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The pharmaceutical industry is increasingly falling victim to counterfeit medicines, reimbursement fraud and theft throughout the supply chain. A 2013 World Health Organisation (WHO) initiative launched a global surveillance and monitoring system to encourage Member States to report incidents relating to Substandard, Spurious, Falsely labelled, Falsified and Counterfeit (SSFFC) medical products, with the aim of developing a more accurate and validated assessment, both of the scope of this issue and the harm it has caused. By January this year, over 920 medical products had fallen under one of these categories, a figure which represented all main therapeutic categories and which included both innovator and generic medicines. The challenges posed by this have led to the introduction of serialisation requirements in most of the world’s major pharmaceutical markets.
Many industries are in a constant process of acquiring new safety and standards regulations and pharma is no different, however responding promptly to new track and trace requirements can be a complex and time consuming task. As new regulations loom in both the US and Europe, it will hopefully prove useful for pharmaceutical companies to know what to expect from their CDMO suppliers in the near future.
Counterfeit medicines are widespread, offering unscrupulous distributors high profits at a relatively low risk. While there are obvious health and safety risks to consumers, there are also other issues for pharmaceutical manufacturers and retailers to deal with. Counterfeit products can reduce demand for genuine goods, lowering revenues. Plus, to uphold their brand reputation, companies often have to get involved in product recalls, investigations and legal action – a tremendously costly process in terms of both time and money. What can be done?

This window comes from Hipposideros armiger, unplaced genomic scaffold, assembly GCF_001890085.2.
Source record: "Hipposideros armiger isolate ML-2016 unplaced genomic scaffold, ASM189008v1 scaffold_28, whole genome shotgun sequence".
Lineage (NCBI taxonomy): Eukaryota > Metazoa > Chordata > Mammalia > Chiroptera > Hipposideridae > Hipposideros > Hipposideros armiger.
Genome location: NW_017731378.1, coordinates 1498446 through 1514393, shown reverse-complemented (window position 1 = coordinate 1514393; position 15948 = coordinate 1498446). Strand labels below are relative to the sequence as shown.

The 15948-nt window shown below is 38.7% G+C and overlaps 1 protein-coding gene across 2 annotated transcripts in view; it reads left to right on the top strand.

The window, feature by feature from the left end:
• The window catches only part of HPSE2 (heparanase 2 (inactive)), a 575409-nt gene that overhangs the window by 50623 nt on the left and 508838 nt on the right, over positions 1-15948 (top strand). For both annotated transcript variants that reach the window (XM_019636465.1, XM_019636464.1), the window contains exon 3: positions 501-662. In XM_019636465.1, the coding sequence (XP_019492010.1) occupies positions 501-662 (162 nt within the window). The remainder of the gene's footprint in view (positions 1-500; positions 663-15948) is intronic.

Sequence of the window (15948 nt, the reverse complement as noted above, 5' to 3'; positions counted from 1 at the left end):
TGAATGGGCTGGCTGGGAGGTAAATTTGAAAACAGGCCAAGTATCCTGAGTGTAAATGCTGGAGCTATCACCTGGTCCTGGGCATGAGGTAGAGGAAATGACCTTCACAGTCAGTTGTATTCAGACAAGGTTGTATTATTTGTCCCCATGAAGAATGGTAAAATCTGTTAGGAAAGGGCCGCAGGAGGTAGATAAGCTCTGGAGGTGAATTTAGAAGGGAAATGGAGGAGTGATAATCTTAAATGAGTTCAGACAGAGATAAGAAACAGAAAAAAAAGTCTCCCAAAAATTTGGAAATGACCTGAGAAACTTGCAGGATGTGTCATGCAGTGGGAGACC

The CDMO represents an important part of the pharmaceutical supply chain, particularly for smaller, mid-sized and virtual companies, and must do its part to ensure security is maintained throughout the process, from the initial production and packaging of medicines to their eventual consumption by patients. Making changes now will be a measure that will save time and effort in future. By November 2017, all licensed drug products sold in the U.S. must be serialized to comply with the U.S. Drug Supply Chain Security Act. And similar changes in Europe are afoot, with the same legislation requiring the serialisation of licensed drug products set to take effect from early 2019.